- 3. “Use SaaS” (certainly the easiest and quickest way to start using cloud, if that’s a mandate from management)
- 4. “Enterprises are already using cloud, next question” (I definitely agree with this one, enterprises are already using cloud for some things, no doubt about it)
- 5. “Look at rogue IT, then enhance and wrap some governance around the best ideas” (again, I definitely agree with this one as a valid method; in fact, I did a recent blog post on the same concept,
- 6. “Know what you need from a cloud provider and be prepared” (the Boy Scout model, be prepared! I definitely agree with this one as well! In fact, look here.)
- 7. “Partner with the business to determine how cloud fits in the COMPANY strategy, not the IT strategy” (this was from me; and maybe it is obvious by now that cloud has huge business benefits, not just benefits for corporate IT)
There was lots of talk about the idea of identifying the “rogue IT” groups and embracing the unique things they have done in the cloud. All in all, these are ALL great ways to get started with cloud. In hindsight, I would add in another method of my own:
- Manage your internal infrastructure as if it were already deployed to the cloud. Some tools emerging now have this capability – to manage infrastructure through one interface whether it is deployed in your datacenter, with Rackspace, or even Amazon. This way, if and when you do decide to move some IT services to an external provider, the same tools and processes can be applied.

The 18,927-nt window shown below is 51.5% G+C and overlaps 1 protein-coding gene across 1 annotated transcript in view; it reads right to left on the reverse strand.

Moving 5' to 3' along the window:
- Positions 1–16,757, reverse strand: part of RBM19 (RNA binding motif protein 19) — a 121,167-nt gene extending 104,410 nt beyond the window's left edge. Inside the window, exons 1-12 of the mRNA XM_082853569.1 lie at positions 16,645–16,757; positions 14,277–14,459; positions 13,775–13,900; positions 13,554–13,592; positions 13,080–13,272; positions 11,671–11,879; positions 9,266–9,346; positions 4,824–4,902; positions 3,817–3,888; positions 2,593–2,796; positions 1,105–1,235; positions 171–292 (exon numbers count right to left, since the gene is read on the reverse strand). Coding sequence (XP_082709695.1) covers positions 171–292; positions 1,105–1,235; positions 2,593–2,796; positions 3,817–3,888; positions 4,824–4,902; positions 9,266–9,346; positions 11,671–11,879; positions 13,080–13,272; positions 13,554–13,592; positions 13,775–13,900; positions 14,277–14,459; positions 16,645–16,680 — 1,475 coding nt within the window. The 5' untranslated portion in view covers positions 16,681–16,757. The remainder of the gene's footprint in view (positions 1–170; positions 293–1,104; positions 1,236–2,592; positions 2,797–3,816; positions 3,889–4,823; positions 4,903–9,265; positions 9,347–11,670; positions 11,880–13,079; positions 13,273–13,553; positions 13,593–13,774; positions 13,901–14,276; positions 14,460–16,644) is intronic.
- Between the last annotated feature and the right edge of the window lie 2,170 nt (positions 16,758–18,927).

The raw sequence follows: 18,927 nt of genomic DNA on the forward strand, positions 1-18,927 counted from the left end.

Your organization may have some additional methods to get started with cloud (and I’d love to hear about them!). So, why not use all of these methods in one concerted effort to evaluate cloud computing technology?
Is security still the “just because” reason for not migrating to the cloud?
The short recap on this topic: yes, organizations do use security as a convenient way to avoid acting on something. The security justification is more prevalent in large organizations, for obvious reasons. I’d like to point out one of the first responses though:
“…or is security becoming a reason to move to the cloud? Are service providers able to hire better security experts?”
I think this is a fantastic, forward looking response. History has seen that specialization in markets does occur. Call this industrial specialization: eventually…